• understand each other.
  • come up with solutions to the problems that they face in the environments in which they communicate.
  • to inform educate and persuade each other.

We learn that the process is not easy because for effective communication to take place, communicators have to overcome a number of barriers that may mute or distort the messages that they send and receive.

Nevertheless, we can conclude that communicators have been managing to do this fairly well, for the most part, if what is happening in the world is any indication of this.

This basic introduction to communication continues here. Be sure to check out these posts.

Remember:

As we experience life, our minds never stop working. We think about our experiences. These thoughts that we have stir emotional and/cognitive responses as we either consciously or unconsciously process them. We process our experiences by critically or uncritically thinking about them. After we think about our experiences, we share them, if we choose, with others. In sharing our experiences we communicate.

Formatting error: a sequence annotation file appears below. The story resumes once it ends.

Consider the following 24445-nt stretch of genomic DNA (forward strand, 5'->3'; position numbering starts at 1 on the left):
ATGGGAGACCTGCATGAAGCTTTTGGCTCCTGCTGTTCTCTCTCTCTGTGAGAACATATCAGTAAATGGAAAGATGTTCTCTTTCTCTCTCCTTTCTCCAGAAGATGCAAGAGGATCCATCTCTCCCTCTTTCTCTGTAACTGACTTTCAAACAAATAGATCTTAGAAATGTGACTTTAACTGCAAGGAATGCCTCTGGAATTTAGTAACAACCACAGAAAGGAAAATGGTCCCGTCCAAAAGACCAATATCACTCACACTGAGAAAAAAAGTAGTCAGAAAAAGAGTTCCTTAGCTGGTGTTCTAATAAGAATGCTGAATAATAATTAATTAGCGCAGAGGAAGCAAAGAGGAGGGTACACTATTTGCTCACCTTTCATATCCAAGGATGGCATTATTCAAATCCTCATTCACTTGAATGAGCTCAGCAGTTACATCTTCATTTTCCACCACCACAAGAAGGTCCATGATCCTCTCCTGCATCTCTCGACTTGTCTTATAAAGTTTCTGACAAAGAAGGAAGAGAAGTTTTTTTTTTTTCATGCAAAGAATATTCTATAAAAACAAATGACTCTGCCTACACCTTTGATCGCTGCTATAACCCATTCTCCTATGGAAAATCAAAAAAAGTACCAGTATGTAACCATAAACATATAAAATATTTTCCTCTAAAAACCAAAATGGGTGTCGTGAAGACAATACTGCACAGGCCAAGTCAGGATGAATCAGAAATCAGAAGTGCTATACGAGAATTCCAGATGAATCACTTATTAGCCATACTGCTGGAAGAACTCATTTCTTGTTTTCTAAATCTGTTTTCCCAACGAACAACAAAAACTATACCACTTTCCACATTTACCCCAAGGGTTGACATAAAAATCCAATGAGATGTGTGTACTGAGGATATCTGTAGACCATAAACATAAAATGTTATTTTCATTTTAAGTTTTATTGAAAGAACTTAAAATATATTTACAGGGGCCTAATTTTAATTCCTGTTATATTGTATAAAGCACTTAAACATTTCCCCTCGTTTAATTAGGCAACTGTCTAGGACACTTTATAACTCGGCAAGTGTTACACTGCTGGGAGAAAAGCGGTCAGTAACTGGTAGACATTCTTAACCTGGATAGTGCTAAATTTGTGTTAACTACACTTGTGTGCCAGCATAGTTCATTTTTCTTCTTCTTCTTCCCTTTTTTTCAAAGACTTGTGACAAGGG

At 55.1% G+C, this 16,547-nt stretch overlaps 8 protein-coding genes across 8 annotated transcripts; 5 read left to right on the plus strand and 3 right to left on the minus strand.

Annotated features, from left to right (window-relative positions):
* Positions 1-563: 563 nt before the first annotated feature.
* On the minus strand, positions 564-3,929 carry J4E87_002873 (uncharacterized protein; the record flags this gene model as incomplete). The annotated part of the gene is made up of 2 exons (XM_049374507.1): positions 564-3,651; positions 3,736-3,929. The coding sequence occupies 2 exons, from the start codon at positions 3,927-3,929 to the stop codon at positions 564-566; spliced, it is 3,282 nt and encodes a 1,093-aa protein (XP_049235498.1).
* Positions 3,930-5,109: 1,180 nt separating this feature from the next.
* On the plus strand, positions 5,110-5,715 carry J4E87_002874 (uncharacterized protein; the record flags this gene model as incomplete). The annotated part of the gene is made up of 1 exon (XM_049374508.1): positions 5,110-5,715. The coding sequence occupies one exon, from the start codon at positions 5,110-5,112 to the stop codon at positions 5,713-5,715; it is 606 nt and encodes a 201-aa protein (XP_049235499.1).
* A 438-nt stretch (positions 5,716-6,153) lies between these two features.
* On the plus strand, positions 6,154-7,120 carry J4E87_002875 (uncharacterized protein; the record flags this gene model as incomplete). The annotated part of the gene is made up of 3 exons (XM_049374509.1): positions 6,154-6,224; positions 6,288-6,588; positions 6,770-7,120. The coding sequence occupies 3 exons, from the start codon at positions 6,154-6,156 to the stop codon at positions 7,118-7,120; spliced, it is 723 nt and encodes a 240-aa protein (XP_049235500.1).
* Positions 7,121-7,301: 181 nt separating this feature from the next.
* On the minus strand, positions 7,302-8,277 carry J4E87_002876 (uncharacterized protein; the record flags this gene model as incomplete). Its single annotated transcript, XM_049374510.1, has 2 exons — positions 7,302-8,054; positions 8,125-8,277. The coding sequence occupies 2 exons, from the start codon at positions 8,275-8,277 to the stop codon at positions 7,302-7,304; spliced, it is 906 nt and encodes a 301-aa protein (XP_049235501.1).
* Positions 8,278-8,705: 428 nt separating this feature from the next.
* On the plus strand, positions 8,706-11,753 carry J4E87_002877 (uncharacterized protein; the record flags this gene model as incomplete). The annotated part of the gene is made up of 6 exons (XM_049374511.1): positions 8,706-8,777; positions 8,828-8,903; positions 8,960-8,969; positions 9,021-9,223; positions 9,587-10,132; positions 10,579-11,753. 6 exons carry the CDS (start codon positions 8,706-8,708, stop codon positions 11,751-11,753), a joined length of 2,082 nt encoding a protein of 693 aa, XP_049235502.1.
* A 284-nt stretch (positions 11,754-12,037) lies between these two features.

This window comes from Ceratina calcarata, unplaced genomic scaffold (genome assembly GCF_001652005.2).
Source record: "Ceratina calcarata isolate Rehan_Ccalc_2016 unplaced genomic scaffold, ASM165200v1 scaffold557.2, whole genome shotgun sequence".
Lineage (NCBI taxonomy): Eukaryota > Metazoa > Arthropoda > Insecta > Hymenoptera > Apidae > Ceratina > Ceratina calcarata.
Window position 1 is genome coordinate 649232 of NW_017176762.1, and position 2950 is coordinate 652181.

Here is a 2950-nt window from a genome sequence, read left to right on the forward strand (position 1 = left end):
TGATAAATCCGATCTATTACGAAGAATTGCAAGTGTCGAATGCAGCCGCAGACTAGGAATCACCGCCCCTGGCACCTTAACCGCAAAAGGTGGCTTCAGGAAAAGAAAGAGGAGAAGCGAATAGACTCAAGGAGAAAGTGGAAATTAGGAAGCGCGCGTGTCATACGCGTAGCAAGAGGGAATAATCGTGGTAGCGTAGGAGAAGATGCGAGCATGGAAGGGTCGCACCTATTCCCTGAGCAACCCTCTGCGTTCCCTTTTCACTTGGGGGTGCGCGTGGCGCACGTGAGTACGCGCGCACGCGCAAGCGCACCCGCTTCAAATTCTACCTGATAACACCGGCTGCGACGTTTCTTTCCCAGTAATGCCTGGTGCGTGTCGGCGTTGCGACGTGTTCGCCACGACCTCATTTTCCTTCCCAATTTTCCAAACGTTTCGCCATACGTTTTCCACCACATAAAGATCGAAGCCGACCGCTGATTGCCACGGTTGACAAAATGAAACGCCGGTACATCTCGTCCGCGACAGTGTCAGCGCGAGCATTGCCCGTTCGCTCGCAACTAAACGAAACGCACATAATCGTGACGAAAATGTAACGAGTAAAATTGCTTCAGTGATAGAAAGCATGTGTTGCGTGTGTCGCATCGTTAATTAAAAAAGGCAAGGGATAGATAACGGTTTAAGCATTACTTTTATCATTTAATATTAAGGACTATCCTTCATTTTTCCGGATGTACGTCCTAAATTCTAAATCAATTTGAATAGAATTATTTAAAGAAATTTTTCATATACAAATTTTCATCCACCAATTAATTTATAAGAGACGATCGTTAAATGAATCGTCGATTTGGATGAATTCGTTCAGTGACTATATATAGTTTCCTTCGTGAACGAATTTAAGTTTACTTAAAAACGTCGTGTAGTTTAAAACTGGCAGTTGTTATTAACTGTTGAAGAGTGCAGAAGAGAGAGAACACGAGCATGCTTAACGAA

Browse this book, Investing In Our Success, in which I share stories about of the Jamaican people and culture.

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Posted by Janette B. Fuller

Janette B. Fuller is an educator and author. Here at Writing Wisdom Tree, she shares education stories and writing tips with educators and students. In addition, she offers editing services to students in colleges and universities, as well as any individual or business that needs editing services. Browse the blog. You'll learn more about her as you click through its pages.